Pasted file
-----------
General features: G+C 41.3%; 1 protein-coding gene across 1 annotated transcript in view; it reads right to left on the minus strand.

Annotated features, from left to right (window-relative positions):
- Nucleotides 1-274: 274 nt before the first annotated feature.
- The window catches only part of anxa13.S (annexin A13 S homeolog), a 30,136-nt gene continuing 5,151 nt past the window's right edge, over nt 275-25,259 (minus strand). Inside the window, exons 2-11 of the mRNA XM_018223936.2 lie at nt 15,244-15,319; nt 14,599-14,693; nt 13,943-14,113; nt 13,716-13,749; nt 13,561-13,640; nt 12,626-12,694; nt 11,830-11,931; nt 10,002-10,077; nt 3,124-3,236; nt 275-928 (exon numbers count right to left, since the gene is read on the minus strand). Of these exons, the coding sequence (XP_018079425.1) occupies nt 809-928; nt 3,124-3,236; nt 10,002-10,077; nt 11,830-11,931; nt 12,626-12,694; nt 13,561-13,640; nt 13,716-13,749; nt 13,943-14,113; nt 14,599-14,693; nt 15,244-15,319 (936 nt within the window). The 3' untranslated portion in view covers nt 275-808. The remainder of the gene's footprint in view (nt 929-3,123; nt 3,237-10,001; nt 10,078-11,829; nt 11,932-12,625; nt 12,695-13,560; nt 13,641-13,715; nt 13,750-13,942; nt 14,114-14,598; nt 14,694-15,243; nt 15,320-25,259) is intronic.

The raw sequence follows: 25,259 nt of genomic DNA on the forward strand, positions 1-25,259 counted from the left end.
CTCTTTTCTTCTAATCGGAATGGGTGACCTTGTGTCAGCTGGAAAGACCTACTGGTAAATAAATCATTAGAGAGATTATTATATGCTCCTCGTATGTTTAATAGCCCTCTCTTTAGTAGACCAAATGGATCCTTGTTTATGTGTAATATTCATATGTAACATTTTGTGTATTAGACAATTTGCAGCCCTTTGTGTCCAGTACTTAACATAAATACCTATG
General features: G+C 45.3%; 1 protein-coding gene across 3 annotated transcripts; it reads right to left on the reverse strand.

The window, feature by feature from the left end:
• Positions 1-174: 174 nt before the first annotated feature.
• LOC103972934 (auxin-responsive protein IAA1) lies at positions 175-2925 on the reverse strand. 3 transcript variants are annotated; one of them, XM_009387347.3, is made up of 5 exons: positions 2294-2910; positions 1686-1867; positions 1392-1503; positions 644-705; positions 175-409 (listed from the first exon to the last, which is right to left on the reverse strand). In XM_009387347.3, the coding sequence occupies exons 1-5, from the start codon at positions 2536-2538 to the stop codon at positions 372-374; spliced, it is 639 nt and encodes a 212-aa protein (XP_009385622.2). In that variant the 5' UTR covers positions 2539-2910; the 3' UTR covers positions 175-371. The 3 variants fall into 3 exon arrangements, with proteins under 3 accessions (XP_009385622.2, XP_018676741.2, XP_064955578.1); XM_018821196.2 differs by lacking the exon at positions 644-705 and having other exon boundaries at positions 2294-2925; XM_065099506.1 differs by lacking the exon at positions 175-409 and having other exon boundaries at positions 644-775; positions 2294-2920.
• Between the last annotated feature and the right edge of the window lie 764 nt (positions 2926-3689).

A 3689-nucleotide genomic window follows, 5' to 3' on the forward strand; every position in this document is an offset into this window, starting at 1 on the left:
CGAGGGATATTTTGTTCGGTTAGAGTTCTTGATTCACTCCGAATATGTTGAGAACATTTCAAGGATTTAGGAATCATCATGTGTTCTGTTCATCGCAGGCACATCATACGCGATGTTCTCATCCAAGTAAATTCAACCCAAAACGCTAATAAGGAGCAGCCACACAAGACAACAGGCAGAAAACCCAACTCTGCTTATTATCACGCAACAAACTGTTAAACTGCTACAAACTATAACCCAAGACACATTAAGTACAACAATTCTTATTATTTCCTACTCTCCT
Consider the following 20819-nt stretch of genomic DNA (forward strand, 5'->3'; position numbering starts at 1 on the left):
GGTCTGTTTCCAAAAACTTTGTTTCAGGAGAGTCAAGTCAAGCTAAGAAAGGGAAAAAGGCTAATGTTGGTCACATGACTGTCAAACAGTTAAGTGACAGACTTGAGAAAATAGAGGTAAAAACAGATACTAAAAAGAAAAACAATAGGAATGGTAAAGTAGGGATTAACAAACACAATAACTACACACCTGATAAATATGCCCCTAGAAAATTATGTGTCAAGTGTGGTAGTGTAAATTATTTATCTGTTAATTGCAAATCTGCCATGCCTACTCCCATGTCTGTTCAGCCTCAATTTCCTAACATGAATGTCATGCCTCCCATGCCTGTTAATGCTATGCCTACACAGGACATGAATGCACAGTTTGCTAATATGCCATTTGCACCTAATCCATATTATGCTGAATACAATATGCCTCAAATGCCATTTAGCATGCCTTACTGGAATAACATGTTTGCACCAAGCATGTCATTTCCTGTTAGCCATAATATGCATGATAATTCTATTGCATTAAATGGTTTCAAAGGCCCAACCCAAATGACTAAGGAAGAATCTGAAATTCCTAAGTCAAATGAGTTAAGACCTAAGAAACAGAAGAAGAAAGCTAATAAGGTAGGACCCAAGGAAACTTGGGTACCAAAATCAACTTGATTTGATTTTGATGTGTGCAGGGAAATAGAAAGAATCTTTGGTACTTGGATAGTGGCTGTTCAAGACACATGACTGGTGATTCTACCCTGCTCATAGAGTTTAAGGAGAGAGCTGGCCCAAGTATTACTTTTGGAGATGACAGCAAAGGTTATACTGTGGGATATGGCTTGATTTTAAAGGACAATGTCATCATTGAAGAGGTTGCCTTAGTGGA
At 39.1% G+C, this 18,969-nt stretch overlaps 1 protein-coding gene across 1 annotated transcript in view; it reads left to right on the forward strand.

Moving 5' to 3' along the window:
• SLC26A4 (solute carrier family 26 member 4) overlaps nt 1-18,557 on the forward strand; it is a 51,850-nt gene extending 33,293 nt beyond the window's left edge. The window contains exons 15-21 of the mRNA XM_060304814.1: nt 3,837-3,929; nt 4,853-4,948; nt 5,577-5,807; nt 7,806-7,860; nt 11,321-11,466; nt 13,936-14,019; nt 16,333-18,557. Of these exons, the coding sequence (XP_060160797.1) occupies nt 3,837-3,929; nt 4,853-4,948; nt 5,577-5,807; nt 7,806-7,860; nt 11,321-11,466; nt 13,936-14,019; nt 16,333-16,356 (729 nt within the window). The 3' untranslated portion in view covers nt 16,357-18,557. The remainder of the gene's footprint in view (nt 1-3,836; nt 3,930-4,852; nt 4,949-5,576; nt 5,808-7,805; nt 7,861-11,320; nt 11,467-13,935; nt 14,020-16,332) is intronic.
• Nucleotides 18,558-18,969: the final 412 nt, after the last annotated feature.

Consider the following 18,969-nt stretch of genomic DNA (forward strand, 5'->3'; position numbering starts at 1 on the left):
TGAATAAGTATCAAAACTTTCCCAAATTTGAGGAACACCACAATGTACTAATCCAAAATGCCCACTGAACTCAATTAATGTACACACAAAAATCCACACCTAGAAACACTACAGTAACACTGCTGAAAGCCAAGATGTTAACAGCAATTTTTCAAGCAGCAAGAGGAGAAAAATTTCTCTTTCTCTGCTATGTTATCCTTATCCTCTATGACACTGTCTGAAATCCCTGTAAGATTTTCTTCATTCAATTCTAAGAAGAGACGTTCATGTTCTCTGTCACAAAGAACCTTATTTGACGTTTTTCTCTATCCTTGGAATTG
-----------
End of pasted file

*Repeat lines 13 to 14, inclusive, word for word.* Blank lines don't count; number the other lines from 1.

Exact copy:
CGAGGGATATTTTGTTCGGTTAGAGTTCTTGATTCACTCCGAATATGTTGAGAACATTTCAAGGATTTAGGAATCATCATGTGTTCTGTTCATCGCAGGCACATCATACGCGATGTTCTCATCCAAGTAAATTCAACCCAAAACGCTAATAAGGAGCAGCCACACAAGACAACAGGCAGAAAACCCAACTCTGCTTATTATCACGCAACAAACTGTTAAACTGCTACAAACTATAACCCAAGACACATTAAGTACAACAATTCTTATTATTTCCTACTCTCCT
Consider the following 20819-nt stretch of genomic DNA (forward strand, 5'->3'; position numbering starts at 1 on the left):